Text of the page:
The latest case of an Eximbank customer losing her massive savings has prompted the central bank to circulate a document requesting credit institutions to follow safety procedures on savings and deposit transactions.
Just about a year earlier, Chu Thi Binh, a VIP customer of Ho Chi Minh City-based Eximbank, upon checking her passbook savings accounts, discovered that all of her VND301.4 billion ($13.7 million) had gone missing.
It was immediately found that Le Nguyen Hung, former deputy director of Eximbank’s Ho Chi Minh City branch was the culprit behind the case. He took advantage of Binh’s trust who signed a blank document that authorised three individuals related to Hung to withdraw money from her account. Hung, as a result, has appropriated all of Binh’s savings and fled.
|After Chu Thi Binh's $13.7 million went missing, the central bank bade all banks to caution |
“On February 2, 2017, upon the maturity of my VND49 billion ($2.22 million) savings account, I contacted the bank to withdraw the money. However, the bank informed me that my savings were not in the system. A month earlier, Hung (Le Nguyen Hung—former deputy director of Eximbank’s Ho Chi Minh City branch) had run away, but the bank did not inform me about it,” said Binh in an interview with local press.
|Chu Thi Binh was one of the Five Richest People on the domestic stock exchange in 2006, with VND1.145 trillion ($52.04 million) of assets. Binh is currently in the Top 40 Richest People on the stock exchanges. Binh has been a member of the Board Directors and deputy general director at Minh Phu Seafood Corporation, where her husband, a well-known figure and dubbed as the King of Shrimp, Le Van Quang is the chairman and CEO. |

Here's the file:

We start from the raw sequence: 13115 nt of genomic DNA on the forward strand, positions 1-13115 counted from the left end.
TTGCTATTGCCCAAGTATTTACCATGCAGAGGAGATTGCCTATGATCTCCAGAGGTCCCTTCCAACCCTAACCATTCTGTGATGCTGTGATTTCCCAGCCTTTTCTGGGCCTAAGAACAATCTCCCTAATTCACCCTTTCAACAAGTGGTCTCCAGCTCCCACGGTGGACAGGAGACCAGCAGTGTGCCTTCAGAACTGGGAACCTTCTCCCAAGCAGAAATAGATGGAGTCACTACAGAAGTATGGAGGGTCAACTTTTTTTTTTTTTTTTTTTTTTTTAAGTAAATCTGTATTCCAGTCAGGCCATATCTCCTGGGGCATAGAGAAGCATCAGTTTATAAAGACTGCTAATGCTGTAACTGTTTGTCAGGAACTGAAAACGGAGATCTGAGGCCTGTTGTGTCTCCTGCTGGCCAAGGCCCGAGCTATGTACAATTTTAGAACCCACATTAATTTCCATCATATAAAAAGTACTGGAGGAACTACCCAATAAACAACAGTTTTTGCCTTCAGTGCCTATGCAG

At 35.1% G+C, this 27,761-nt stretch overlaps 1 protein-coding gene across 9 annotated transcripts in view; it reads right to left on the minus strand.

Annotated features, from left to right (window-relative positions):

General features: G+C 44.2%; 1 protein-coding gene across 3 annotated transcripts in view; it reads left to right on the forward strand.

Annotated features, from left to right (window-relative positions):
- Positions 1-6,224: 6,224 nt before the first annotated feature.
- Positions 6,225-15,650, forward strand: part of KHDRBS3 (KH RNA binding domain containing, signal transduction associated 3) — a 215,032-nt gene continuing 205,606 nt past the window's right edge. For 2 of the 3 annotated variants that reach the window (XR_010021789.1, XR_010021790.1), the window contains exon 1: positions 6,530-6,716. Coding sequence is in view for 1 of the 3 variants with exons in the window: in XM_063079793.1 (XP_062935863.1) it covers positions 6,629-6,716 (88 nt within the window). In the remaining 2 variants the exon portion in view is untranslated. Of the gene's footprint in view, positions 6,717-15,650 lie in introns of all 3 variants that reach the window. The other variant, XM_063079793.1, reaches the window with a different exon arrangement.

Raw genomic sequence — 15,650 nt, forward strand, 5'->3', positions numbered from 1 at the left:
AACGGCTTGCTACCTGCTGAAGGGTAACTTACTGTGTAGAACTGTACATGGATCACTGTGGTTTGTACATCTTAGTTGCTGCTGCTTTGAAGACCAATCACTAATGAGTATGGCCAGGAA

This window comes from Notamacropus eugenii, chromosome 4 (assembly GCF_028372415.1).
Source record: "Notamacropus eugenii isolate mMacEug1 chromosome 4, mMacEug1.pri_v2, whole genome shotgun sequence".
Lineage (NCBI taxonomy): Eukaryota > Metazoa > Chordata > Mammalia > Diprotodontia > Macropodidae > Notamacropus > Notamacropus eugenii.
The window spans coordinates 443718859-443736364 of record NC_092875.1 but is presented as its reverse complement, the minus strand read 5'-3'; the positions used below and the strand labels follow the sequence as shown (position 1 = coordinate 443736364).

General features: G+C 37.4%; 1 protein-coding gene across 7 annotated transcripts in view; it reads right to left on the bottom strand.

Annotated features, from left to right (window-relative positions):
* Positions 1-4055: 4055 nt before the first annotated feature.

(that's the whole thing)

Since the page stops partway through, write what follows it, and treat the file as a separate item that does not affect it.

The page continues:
year for the reimbursement, yet to date I have not got my money back,” said Binh.
Binh has been rather upset, as she has done nothing illegal and her deposits at the bank are all legitimate, yet Eximbank has continued refusing to reimburse her.
Eximbank has report the case to the State Bank of Vietnam (SBV) and local police. International arrest warrants for Hung have been issued, with the ultimate quest of recovering the money.
“We do not shirk our responsibilities. As soon as the court concludes on whether Hung has swindled the money and that Eximbank is the victim, our board of directors will decide to repay Binh,” said Le Van Quyet, CEO of the bank.
“Eximbank is a listed bank, thus all procedures must comply with the law before a final answer [on the case] can be announced to shareholders,” noted Yasuhiro Saito, vice chairman of Eximbank.
The issue of repayment
While Binh is hopelessly waiting for Eximbank to return her money, the bank is taking time to repay her, stressing that it is also waiting for the court’s verdict, which could takes years.
According to a number of lawyers, Eximbank, as the direct employer of Hung, should take responsibility to repay Binh without waiting for the court.
Chu Manh Cuong, lawyer at the Hanoi Bar Association, said that in accordance with the regulations on savings and deposits, it is the responsibility of credit institutions to reimburse any damage caused to depositors upon misuse or mishandling of their deposits or savings. “Should this be the case, the lenders will be directly responsible to repay the depositors.”
Under a document released last week, the State Bank of Vietnam has requested all lenders to review their internal control on savings and deposit transactions, as well as strengthen cross-inspection and the rotation of bank officers in order to prevent and minimise the risk of fraud.
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